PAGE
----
Individual versus population health

Guest blogger Julie Potyraj discusses how we can treat the health of the population as a whole, by addressing individual health at the same time.

The choices we make

Public health can appear to be a world of ‘don’ts’: Don’t smoke that. Don’t eat that. Don’t touch that. Don’t do that. Promoting health at the population levels starts with encouraging healthy behavior at the individual level.

Sometimes, the public health community has to identify and warn against behaviors that may harm us. After all, the purpose of public health isn’t treatment: It’s to facilitate the choices you, as an individual, should make to preserve your good health and the health of those around you.

But health problems don’t exist simply because people don’t know what choices they should make. Is the problem really that people do not know which foods are healthy, or that exercise is important or that smoking has adverse health effects?

Or are there societal, environmental and economic pressures that make the ‘healthiest’ choice less feasible or even impossible? Factors such as structural inequalities, financial constraints and limited access to health resources limit the autonomy people have over their health decisions.

Public health and clinical medicine work in tandem

Since we do not live in a world of perfect equality, prevention cannot be the only line of defense between people and disease. So, to maintain the health of a population by ensuring the health of individuals, the public health sector and the clinical health sector need to collaborate.

With an exponentially growing world population and finite health resources, public health and clinical medicine cannot afford to operate independently of one another; they must work in tandem.

With an exponentially growing world population and finite health resources, public health and clinical medicine cannot afford to operate independently of one another; they must work in tandem.

According to the World Health Organization, the world is currently operating with a shortage of 4.3 million doctors and nurses, which is an average shortage of 15% across all countries.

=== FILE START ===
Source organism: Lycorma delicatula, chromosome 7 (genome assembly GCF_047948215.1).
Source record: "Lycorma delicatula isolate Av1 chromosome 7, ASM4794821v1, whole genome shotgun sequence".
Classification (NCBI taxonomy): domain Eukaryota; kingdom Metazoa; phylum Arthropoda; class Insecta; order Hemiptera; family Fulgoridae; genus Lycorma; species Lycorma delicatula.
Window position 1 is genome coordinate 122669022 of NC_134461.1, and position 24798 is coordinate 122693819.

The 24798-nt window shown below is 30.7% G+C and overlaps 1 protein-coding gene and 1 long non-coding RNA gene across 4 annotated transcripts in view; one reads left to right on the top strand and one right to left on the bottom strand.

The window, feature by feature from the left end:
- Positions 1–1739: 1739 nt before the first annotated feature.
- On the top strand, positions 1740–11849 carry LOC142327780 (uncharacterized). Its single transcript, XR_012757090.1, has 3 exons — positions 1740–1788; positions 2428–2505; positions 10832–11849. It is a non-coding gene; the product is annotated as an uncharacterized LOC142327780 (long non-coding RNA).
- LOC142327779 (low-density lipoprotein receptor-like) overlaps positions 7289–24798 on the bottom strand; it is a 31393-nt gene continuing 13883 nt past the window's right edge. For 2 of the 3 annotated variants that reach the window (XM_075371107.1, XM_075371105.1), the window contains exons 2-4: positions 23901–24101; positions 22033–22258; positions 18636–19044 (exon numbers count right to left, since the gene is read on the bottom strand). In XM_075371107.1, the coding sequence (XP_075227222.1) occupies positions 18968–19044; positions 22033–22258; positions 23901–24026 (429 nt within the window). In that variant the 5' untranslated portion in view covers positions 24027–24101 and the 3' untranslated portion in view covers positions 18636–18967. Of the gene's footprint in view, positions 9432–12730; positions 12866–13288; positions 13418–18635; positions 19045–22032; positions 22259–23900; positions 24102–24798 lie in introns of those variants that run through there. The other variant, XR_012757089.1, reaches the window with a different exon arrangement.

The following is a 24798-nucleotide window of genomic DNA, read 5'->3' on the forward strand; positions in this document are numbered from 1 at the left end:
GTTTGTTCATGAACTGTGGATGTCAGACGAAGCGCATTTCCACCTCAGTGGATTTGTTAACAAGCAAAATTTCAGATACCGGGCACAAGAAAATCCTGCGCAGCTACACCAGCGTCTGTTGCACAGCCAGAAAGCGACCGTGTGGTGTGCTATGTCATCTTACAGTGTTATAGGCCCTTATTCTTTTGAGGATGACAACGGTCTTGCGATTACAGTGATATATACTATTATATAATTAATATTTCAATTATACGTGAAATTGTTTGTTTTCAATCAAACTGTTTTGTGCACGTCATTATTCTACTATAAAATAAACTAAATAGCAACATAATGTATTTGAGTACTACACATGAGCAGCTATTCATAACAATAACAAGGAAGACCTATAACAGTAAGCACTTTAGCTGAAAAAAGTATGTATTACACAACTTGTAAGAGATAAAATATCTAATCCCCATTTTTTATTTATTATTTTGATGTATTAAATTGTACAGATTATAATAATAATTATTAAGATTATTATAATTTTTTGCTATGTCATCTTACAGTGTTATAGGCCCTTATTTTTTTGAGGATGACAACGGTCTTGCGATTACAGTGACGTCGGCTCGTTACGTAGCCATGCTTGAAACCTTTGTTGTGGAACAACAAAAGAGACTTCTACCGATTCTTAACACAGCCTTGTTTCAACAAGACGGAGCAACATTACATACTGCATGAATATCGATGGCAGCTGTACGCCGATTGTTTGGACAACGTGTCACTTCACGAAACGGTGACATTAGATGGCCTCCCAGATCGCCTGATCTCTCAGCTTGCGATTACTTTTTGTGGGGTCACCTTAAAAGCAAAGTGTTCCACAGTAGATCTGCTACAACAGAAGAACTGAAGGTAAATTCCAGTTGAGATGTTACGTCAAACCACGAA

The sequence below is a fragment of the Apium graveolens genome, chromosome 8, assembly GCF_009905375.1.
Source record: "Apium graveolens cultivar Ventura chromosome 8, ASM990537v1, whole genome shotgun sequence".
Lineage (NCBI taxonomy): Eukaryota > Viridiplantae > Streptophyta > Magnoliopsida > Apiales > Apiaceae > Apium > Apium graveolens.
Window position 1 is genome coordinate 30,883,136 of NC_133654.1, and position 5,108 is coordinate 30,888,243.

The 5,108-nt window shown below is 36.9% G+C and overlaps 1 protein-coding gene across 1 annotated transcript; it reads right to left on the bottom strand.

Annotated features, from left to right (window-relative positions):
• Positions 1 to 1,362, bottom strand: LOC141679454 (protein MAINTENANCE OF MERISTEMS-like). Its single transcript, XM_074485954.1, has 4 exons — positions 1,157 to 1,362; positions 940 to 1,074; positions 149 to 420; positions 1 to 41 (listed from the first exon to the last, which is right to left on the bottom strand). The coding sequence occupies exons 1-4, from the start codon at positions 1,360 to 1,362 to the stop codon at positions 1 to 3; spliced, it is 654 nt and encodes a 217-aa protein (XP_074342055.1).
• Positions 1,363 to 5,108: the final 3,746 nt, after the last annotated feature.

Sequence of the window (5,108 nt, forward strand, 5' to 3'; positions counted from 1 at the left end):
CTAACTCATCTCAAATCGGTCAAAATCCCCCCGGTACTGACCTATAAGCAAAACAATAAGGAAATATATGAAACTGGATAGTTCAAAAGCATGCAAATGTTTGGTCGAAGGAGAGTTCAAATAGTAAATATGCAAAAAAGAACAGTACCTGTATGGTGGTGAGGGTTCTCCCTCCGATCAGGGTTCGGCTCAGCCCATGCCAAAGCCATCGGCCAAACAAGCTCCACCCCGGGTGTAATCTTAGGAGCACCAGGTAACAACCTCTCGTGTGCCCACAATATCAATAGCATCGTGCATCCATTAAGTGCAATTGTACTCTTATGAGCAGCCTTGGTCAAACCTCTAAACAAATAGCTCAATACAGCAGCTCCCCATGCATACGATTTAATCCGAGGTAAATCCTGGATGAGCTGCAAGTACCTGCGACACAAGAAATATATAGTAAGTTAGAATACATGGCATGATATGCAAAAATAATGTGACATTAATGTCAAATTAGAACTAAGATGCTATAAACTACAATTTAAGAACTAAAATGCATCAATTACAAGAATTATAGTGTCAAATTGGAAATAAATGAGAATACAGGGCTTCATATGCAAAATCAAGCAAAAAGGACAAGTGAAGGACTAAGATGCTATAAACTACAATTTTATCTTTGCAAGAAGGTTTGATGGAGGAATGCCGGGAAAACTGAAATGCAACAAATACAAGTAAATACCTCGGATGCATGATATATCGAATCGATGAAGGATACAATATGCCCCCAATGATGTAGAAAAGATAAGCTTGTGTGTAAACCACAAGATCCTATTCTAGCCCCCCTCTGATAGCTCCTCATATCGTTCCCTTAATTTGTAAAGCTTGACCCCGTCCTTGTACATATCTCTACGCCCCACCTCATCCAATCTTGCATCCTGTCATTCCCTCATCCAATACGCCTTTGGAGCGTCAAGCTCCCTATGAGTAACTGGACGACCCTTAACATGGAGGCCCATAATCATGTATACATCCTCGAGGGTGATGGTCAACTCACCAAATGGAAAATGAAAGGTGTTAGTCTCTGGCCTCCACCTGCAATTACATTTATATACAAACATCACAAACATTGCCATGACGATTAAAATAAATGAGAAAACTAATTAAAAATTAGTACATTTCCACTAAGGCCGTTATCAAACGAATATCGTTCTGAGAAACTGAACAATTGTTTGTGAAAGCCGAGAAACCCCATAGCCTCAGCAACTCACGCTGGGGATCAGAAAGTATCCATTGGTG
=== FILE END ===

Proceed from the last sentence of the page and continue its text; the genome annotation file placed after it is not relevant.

Yet, all countries do not feel this shortage equally. While developed nations like the United States and United Kingdom have more than 12 doctors or nurses per 1,000 people, developing regions like sub-Saharan Africa have only one.

If even the United States is expected to have a 90,000-physician shortage by 2025, how is the rest of the world supposed to keep up? Unequal distribution and a shortage of the clinical health workforce will increasingly limit people’s ability to seek treatment.

Preventive services and the demand for treatment

Treatment and prevention individually are not the solution, but together they could be. In the words of Dr. Douglas Shenson, director of Sickness Prevention Achieved through Regional Collaboration (SPARC), “We expect doctors to deliver clinical preventive services to the entire population, but medical providers only see people who come in their door.

Furthermore, physicians focus first on the illness that brought the patient in…treating an established disease in a patient almost always takes priority over preventing a potential illness in the future.”

A limited number of doctors mean a limited number of people who can access treatment for specific illnesses. Clinical resources are already being stretched thin.

A limited number of doctors mean a limited number of people who can access treatment for specific illnesses. Clinical resources are already being stretched thin to provide adequate medical coverage, leaving little left over for preventive services.

But without preventive services, will doctors be able to meet the demand for treatment?

The prevention side can’t stop all illnesses, just as the clinical side can’t treat all illnesses. Global health only has a fighting chance through a union of these two sectors.

Successful preventive health programs can assist in alleviating some of the burden on the health workforce. As the density of the health workforce decreases around the world, it will be the responsibility of both the public and clinical health sectors to support each other in order to safeguard the overall health of the population.

As for us as individuals, we are tasked with adhering to public health’s ‘don’ts’ as best we can.

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